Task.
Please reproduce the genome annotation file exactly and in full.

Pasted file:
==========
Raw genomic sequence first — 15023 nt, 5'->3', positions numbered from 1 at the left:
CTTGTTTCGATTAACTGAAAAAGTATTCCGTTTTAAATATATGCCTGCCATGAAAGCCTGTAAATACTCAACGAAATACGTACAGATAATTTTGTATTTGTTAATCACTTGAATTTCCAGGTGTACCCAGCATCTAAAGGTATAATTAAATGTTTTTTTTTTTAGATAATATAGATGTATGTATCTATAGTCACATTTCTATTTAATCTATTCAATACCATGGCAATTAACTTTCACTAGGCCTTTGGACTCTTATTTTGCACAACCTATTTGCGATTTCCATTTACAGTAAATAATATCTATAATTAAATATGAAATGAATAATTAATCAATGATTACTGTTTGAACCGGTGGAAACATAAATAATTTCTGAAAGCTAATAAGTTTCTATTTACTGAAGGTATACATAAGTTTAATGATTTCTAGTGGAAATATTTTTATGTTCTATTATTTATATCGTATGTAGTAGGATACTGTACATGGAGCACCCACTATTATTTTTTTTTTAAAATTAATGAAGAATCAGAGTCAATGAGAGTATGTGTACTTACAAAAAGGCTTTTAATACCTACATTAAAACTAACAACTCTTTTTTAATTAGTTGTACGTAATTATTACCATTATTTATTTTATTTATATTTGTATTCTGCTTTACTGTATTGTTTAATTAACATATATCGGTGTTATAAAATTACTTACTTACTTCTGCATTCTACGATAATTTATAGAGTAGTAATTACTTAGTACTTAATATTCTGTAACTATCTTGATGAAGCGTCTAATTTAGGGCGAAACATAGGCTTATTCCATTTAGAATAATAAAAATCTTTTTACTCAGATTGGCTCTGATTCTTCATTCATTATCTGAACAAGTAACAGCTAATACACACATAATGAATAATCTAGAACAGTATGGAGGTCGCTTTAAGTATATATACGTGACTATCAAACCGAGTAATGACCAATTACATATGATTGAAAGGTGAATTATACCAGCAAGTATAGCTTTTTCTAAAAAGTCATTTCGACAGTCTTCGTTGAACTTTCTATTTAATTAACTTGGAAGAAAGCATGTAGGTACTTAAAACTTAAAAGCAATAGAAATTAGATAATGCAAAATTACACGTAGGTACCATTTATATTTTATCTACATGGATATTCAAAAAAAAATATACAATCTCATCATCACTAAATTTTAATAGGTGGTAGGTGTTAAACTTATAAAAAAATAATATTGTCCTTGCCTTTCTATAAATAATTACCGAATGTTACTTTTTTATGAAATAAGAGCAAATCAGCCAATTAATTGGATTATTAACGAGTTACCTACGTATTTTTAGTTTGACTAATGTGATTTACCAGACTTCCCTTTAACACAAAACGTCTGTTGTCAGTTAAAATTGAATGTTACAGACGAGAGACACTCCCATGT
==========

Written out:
Raw genomic sequence first — 15023 nt, 5'->3', positions numbered from 1 at the left:
CTTGTTTCGATTAACTGAAAAAGTATTCCGTTTTAAATATATGCCTGCCATGAAAGCCTGTAAATACTCAACGAAATACGTACAGATAATTTTGTATTTGTTAATCACTTGAATTTCCAGGTGTACCCAGCATCTAAAGGTATAATTAAATGTTTTTTTTTTTAGATAATATAGATGTATGTATCTATAGTCACATTTCTATTTAATCTATTCAATACCATGGCAATTAACTTTCACTAGGCCTTTGGACTCTTATTTTGCACAACCTATTTGCGATTTCCATTTACAGTAAATAATATCTATAATTAAATATGAAATGAATAATTAATCAATGATTACTGTTTGAACCGGTGGAAACATAAATAATTTCTGAAAGCTAATAAGTTTCTATTTACTGAAGGTATACATAAGTTTAATGATTTCTAGTGGAAATATTTTTATGTTCTATTATTTATATCGTATGTAGTAGGATACTGTACATGGAGCACCCACTATTATTTTTTTTTTAAAATTAATGAAGAATCAGAGTCAATGAGAGTATGTGTACTTACAAAAAGGCTTTTAATACCTACATTAAAACTAACAACTCTTTTTTAATTAGTTGTACGTAATTATTACCATTATTTATTTTATTTATATTTGTATTCTGCTTTACTGTATTGTTTAATTAACATATATCGGTGTTATAAAATTACTTACTTACTTCTGCATTCTACGATAATTTATAGAGTAGTAATTACTTAGTACTTAATATTCTGTAACTATCTTGATGAAGCGTCTAATTTAGGGCGAAACATAGGCTTATTCCATTTAGAATAATAAAAATCTTTTTACTCAGATTGGCTCTGATTCTTCATTCATTATCTGAACAAGTAACAGCTAATACACACATAATGAATAATCTAGAACAGTATGGAGGTCGCTTTAAGTATATATACGTGACTATCAAACCGAGTAATGACCAATTACATATGATTGAAAGGTGAATTATACCAGCAAGTATAGCTTTTTCTAAAAAGTCATTTCGACAGTCTTCGTTGAACTTTCTATTTAATTAACTTGGAAGAAAGCATGTAGGTACTTAAAACTTAAAAGCAATAGAAATTAGATAATGCAAAATTACACGTAGGTACCATTTATATTTTATCTACATGGATATTCAAAAAAAAATATACAATCTCATCATCACTAAATTTTAATAGGTGGTAGGTGTTAAACTTATAAAAAAATAATATTGTCCTTGCCTTTCTATAAATAATTACCGAATGTTACTTTTTTATGAAATAAGAGCAAATCAGCCAATTAATTGGATTATTAACGAGTTACCTACGTATTTTTAGTTTGACTAATGTGATTTACCAGACTTCCCTTTAACACAAAACGTCTGTTGTCAGTTAAAATTGAATGTTACAGACGAGAGACACTCCCATGT